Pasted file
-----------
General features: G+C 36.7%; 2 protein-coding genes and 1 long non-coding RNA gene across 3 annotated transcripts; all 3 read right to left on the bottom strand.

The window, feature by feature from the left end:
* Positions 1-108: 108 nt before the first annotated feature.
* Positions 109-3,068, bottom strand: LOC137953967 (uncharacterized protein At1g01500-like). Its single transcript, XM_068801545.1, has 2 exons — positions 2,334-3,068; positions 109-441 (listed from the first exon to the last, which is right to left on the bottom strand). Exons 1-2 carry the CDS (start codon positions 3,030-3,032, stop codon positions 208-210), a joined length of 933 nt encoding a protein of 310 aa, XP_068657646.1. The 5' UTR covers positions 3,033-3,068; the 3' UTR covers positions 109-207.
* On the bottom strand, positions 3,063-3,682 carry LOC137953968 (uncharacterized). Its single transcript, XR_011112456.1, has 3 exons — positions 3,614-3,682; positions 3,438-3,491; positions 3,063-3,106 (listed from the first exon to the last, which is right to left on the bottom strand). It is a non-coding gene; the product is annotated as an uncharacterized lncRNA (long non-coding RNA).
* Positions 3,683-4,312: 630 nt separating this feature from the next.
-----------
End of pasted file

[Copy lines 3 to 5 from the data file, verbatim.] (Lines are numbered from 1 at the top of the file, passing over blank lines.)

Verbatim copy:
* Positions 1-108: 108 nt before the first annotated feature.
* Positions 109-3,068, bottom strand: LOC137953967 (uncharacterized protein At1g01500-like). Its single transcript, XM_068801545.1, has 2 exons — positions 2,334-3,068; positions 109-441 (listed from the first exon to the last, which is right to left on the bottom strand). Exons 1-2 carry the CDS (start codon positions 3,030-3,032, stop codon positions 208-210), a joined length of 933 nt encoding a protein of 310 aa, XP_068657646.1. The 5' UTR covers positions 3,033-3,068; the 3' UTR covers positions 109-207.
* On the bottom strand, positions 3,063-3,682 carry LOC137953968 (uncharacterized). Its single transcript, XR_011112456.1, has 3 exons — positions 3,614-3,682; positions 3,438-3,491; positions 3,063-3,106 (listed from the first exon to the last, which is right to left on the bottom strand). It is a non-coding gene; the product is annotated as an uncharacterized lncRNA (long non-coding RNA).